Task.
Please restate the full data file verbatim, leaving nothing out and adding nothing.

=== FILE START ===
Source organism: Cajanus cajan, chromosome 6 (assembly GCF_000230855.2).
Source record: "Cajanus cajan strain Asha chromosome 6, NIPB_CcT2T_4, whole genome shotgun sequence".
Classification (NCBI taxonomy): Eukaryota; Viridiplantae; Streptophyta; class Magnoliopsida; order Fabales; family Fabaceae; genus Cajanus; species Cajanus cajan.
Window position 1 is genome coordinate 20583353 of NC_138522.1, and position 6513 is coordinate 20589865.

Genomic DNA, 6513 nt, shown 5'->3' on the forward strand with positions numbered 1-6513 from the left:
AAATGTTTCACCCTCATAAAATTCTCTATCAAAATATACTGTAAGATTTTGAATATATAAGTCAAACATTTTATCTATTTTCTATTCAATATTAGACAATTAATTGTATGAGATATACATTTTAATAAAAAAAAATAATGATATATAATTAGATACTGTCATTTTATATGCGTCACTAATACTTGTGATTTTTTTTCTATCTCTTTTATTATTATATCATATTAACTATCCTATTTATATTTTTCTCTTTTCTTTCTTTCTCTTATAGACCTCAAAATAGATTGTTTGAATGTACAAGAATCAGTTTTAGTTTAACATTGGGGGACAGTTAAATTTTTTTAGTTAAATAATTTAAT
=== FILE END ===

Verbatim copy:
Source organism: Cajanus cajan, chromosome 6 (assembly GCF_000230855.2).
Source record: "Cajanus cajan strain Asha chromosome 6, NIPB_CcT2T_4, whole genome shotgun sequence".
Classification (NCBI taxonomy): Eukaryota; Viridiplantae; Streptophyta; class Magnoliopsida; order Fabales; family Fabaceae; genus Cajanus; species Cajanus cajan.
Window position 1 is genome coordinate 20583353 of NC_138522.1, and position 6513 is coordinate 20589865.

Genomic DNA, 6513 nt, shown 5'->3' on the forward strand with positions numbered 1-6513 from the left:
AAATGTTTCACCCTCATAAAATTCTCTATCAAAATATACTGTAAGATTTTGAATATATAAGTCAAACATTTTATCTATTTTCTATTCAATATTAGACAATTAATTGTATGAGATATACATTTTAATAAAAAAAAATAATGATATATAATTAGATACTGTCATTTTATATGCGTCACTAATACTTGTGATTTTTTTTCTATCTCTTTTATTATTATATCATATTAACTATCCTATTTATATTTTTCTCTTTTCTTTCTTTCTCTTATAGACCTCAAAATAGATTGTTTGAATGTACAAGAATCAGTTTTAGTTTAACATTGGGGGACAGTTAAATTTTTTTAGTTAAATAATTTAAT